Conditions in Australian manufacturing continue to deteriorate, with the latest report showing that activity declined in September for the third straight month.
The Performance of Manufacturing Index (PMI), published by Australian Industry Group (AIG) and Pricewaterhouse Coopers (PwC), came in at 42.3 last month. Activity in the sector has now declined for three straight months on end. Any reading below 50 on the index represents a decline in activity during the month in question.
New orders also fell. New orders came in at 44.6 – up slightly from August but still registering the third straight month of decline.
The AIG report is the latest to confirm weakening manufacturing conditions. On September 22, the quarterly ACCI-Westpac Survey of Industrial Trends showed a decline in conditions during the past quarter, with its composite index slipping 1.2 points to register 47.7.
Australian Industry Group Chief Executive, Heather Ridout, said: “Caution continues to be the order of the day with most respondents uncertain about the outlook and citing little visibility in relation to business conditions beyond the short term.”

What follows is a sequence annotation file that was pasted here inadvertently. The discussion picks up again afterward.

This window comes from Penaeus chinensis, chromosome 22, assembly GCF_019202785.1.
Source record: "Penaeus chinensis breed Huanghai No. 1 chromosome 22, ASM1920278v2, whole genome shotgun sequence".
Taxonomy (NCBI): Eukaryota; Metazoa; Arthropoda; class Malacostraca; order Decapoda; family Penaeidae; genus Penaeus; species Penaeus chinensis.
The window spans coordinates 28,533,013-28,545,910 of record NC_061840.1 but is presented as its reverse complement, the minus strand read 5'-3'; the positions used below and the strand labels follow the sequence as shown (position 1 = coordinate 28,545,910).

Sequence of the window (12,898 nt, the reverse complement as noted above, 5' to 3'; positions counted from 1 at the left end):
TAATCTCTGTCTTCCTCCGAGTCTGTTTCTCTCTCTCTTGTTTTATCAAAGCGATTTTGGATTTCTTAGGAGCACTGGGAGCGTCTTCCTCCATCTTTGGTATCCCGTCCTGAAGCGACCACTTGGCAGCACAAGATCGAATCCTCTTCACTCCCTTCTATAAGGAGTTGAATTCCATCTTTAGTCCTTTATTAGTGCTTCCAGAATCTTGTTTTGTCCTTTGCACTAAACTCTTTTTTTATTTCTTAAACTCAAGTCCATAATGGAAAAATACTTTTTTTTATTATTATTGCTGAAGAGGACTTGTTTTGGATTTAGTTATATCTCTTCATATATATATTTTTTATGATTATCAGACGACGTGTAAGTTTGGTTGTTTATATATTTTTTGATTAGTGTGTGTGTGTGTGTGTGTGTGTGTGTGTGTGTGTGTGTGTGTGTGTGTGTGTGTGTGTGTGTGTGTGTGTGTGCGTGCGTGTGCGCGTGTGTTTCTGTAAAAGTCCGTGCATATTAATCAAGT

“The usual suspects of weak domestic demand, the strong Australian dollar, increased overseas competition and uncertainty surrounding proposed carbon pricing, continue to weigh on the sector”.
PwC Australian Head of Industrial Products Graeme Billings agrees, saying that manufacturers must focus on striving for excellence and keeping close to customers.
“Manufacturers continue to battle very tough business conditions”.
One bright spot was the clothing and footwear sector, which registered just over 90 on the index. However, report authors caution that this reading could have been influenced by poor survey response rates. Activity declined in September in ten out of twelve manufacturing sub-sectors.
Moreover, persistent weakness in the sector affects demand for industrial space and therefore levels of construction activity on factories, warehouses and other industrial facilities.
Already, the multi-billion dollar Penola Pulp Mill project in South Australia has been abandoned following the bankruptcy of the project’s owner, Penola Pulp Mill Pty Ltd. Another project, the $2.96 billion Collie Urea Plant, is in doubt as project owner Perdaman Chemicals and Fertilisers remains locked in a dispute with a key project supplier.